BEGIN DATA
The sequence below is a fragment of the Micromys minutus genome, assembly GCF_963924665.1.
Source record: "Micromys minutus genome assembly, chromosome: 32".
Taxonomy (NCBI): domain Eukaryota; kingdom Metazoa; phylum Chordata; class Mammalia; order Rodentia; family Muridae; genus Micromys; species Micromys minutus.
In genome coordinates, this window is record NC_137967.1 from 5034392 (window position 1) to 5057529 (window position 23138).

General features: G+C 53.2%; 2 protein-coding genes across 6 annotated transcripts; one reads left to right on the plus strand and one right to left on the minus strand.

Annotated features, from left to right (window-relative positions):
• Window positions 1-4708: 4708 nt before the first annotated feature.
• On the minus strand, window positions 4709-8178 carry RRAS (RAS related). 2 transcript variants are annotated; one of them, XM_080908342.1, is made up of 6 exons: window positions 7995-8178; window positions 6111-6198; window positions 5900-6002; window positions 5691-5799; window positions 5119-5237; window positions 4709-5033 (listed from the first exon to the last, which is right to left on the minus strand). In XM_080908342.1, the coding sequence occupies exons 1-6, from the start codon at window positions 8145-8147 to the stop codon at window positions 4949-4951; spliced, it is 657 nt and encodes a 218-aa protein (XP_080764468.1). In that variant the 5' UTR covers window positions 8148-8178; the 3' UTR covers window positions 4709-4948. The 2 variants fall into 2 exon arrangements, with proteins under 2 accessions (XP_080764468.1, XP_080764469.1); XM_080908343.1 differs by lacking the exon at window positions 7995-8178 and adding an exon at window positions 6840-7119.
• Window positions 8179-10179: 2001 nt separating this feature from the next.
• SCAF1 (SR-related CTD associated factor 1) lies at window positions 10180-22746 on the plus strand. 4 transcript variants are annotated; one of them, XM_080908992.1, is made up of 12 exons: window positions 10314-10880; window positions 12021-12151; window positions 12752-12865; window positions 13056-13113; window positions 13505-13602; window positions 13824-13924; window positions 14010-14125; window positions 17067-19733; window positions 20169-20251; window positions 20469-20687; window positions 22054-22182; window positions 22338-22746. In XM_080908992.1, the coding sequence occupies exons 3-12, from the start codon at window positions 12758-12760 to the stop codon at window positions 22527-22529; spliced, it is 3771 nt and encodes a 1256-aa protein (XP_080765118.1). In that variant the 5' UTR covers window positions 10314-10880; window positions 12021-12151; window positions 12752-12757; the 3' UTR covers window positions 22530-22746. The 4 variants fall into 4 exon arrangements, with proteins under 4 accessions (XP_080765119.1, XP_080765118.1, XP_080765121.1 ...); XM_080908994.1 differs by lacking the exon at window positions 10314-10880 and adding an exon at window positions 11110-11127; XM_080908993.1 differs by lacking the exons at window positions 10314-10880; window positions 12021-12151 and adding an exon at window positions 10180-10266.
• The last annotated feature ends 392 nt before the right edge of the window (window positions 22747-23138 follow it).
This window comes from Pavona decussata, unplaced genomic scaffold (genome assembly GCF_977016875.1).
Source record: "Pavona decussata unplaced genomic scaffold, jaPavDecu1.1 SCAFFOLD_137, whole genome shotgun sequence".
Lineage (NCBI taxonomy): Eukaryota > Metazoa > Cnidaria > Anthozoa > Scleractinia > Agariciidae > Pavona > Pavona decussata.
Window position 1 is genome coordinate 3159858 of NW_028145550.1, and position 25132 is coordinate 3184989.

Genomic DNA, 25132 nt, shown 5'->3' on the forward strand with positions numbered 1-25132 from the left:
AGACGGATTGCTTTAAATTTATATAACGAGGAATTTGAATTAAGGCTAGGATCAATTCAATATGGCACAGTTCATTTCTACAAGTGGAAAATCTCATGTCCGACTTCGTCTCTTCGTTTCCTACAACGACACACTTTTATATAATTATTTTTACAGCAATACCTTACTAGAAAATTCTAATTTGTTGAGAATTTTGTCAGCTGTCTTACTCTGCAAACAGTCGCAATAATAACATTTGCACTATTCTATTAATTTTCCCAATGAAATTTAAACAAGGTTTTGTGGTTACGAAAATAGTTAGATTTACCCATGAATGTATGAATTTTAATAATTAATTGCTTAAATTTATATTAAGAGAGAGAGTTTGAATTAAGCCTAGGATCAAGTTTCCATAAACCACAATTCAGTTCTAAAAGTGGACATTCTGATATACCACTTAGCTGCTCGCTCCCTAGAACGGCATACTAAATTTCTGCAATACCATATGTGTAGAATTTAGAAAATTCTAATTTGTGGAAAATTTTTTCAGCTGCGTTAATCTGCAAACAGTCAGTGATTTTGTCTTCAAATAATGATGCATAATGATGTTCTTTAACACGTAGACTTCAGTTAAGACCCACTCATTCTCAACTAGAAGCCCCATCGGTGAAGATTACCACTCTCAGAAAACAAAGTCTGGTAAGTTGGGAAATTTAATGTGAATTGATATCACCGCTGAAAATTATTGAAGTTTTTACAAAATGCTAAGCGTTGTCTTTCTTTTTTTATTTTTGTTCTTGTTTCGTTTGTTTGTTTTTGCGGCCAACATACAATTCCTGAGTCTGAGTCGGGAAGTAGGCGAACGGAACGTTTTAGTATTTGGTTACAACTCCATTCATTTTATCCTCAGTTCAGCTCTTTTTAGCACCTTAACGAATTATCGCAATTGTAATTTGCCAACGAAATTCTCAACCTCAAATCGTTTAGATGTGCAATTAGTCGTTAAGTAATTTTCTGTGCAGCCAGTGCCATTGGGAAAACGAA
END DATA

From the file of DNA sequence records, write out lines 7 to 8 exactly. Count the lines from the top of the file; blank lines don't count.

• Window positions 1-4708: 4708 nt before the first annotated feature.
• On the minus strand, window positions 4709-8178 carry RRAS (RAS related). 2 transcript variants are annotated; one of them, XM_080908342.1, is made up of 6 exons: window positions 7995-8178; window positions 6111-6198; window positions 5900-6002; window positions 5691-5799; window positions 5119-5237; window positions 4709-5033 (listed from the first exon to the last, which is right to left on the minus strand). In XM_080908342.1, the coding sequence occupies exons 1-6, from the start codon at window positions 8145-8147 to the stop codon at window positions 4949-4951; spliced, it is 657 nt and encodes a 218-aa protein (XP_080764468.1). In that variant the 5' UTR covers window positions 8148-8178; the 3' UTR covers window positions 4709-4948. The 2 variants fall into 2 exon arrangements, with proteins under 2 accessions (XP_080764468.1, XP_080764469.1); XM_080908343.1 differs by lacking the exon at window positions 7995-8178 and adding an exon at window positions 6840-7119.